As the election campaign gears up, one of the most important developments in health reform for several years has just happened.

One of the leading patient organisations  – National Voices – has launched a campaign that changes the terms of trade that normally represents patient opinion in the lead up to an election. National Voices is a coalition of more than 200 health and social care charities providing a collective voice for patients, carers and service users.
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David Cameron: “I don’t think people know how radical we are going to be”

Filed Under (Conservative party, Public service reform, Right wing ideology) by Paul on 10-03-2010

…except in the NHS where he keeps telling us he won’t be

David Cameron made an interesting speech to the Welsh Conservative Party at the weekend. His political problem is that whilst I am the sort of nerd to find code breaking interesting, most people don’t really know what he means. I know, I am sad, but there’s nothing that is more fun for me that decoding the weird text of a senior politician.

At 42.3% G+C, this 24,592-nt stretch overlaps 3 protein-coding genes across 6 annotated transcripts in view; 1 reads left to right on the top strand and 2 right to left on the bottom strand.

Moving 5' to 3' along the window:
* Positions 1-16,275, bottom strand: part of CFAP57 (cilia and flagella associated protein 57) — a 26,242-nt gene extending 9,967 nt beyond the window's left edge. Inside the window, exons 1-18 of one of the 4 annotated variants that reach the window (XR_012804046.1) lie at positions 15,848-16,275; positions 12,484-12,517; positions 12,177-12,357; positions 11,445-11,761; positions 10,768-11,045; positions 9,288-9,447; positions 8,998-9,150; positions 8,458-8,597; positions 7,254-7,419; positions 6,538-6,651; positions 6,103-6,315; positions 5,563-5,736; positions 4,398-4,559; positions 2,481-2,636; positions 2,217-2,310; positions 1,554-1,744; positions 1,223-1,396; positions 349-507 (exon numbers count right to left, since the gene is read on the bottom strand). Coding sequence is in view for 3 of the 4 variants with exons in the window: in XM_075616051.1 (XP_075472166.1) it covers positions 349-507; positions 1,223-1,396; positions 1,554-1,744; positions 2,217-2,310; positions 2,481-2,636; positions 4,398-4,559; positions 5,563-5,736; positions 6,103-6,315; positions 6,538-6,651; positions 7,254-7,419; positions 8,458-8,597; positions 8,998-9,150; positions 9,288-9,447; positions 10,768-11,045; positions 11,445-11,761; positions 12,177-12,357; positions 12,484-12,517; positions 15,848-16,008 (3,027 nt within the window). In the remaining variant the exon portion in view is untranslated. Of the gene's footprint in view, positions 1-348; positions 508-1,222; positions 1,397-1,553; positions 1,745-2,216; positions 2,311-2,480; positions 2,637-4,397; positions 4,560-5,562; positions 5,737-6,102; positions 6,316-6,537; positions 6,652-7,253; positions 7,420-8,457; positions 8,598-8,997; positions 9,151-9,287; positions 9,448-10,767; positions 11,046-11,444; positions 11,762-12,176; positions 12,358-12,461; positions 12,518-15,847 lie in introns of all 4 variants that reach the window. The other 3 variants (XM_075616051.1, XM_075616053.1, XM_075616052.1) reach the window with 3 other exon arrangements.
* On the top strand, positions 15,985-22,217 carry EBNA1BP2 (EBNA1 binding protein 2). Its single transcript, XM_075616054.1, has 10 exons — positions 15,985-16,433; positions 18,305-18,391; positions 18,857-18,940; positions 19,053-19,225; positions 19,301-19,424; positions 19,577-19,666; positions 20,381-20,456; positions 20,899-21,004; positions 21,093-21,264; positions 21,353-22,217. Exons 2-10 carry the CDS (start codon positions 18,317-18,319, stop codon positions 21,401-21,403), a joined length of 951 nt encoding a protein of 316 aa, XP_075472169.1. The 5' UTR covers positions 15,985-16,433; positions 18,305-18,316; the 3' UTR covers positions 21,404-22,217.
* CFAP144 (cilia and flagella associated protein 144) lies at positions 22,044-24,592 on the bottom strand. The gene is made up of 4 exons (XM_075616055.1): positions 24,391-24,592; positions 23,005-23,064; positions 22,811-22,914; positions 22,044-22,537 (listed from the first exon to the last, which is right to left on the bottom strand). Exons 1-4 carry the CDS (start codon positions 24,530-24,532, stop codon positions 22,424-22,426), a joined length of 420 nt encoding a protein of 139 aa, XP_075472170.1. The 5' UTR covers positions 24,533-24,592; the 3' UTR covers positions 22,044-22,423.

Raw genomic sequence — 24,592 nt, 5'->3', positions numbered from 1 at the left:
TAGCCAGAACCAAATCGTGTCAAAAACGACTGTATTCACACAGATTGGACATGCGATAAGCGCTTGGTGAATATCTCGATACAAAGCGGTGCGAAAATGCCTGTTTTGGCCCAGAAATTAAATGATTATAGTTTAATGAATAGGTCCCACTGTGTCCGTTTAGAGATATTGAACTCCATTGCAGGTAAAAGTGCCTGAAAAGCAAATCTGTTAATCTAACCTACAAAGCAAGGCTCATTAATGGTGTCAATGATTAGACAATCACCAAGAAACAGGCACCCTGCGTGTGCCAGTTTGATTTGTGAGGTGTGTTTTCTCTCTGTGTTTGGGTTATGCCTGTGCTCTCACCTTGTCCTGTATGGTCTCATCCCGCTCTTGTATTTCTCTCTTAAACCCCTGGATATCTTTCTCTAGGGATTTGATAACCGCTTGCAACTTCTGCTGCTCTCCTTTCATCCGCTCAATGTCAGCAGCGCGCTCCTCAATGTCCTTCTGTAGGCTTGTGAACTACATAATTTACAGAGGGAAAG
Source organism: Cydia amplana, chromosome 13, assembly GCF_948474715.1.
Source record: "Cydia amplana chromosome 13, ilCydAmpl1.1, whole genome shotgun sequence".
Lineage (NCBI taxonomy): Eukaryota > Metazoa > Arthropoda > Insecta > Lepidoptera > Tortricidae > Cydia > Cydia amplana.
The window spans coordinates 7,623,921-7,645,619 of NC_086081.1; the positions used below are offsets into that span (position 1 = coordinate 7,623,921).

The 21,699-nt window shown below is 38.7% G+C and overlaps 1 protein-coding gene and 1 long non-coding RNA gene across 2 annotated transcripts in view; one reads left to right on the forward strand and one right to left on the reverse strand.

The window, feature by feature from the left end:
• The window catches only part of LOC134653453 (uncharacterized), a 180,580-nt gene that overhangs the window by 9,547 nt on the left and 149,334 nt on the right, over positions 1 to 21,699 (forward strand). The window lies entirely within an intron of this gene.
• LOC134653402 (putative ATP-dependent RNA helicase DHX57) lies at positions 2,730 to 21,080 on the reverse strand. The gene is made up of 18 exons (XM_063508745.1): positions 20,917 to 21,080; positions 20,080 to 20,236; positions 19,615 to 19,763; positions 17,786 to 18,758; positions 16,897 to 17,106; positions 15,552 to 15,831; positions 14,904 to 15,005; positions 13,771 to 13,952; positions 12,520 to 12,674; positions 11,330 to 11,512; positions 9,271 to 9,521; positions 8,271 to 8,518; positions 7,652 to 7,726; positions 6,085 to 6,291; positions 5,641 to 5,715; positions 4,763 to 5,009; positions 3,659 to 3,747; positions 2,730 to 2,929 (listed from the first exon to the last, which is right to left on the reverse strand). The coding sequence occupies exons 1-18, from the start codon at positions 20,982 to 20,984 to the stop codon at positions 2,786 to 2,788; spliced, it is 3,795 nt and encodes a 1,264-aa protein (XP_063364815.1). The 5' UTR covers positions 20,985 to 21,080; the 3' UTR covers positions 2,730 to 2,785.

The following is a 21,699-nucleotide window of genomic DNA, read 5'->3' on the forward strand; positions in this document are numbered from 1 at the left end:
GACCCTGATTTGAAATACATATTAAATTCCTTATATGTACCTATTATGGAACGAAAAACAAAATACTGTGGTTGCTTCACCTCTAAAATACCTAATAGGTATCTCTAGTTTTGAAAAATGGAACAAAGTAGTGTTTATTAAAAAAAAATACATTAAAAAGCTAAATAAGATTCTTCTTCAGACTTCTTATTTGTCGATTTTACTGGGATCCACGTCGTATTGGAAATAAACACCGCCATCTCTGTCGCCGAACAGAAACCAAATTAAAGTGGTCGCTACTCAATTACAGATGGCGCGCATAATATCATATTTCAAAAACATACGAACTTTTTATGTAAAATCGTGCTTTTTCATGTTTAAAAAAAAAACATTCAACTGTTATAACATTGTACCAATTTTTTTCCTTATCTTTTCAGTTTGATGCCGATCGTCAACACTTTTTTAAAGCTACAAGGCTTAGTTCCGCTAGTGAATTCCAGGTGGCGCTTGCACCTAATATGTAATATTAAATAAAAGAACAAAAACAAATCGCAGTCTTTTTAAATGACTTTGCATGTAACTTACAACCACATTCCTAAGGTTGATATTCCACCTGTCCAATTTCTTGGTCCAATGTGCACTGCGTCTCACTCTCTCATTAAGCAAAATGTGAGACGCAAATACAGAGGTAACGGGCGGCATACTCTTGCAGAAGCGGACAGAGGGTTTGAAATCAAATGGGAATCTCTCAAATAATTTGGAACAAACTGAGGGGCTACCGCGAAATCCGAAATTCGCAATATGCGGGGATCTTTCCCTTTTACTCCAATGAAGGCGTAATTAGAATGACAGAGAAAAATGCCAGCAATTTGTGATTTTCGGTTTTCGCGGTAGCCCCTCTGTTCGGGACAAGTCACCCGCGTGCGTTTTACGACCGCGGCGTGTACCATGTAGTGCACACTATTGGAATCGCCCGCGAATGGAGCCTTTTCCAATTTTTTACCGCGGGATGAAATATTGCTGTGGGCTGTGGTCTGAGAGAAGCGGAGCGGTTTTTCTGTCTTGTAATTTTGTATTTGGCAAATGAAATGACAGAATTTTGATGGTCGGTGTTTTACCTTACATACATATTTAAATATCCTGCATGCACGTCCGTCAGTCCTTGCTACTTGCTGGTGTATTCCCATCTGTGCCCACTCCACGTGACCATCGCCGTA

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This really is Extraordinary! – Secretary of State halts all health service improvement in the East of England in order to save face.

Filed Under (Primary Care Trusts, Secretary of State, World Class Commissioning) by Paul on 05-03-2010

The story so far…

Last September the Secretary of State for Health made a speech where he declared that his personal preference was for NHS providers to provide care for NHS patients. Since then he has been trying to impose this preference on all NHS Commissioners.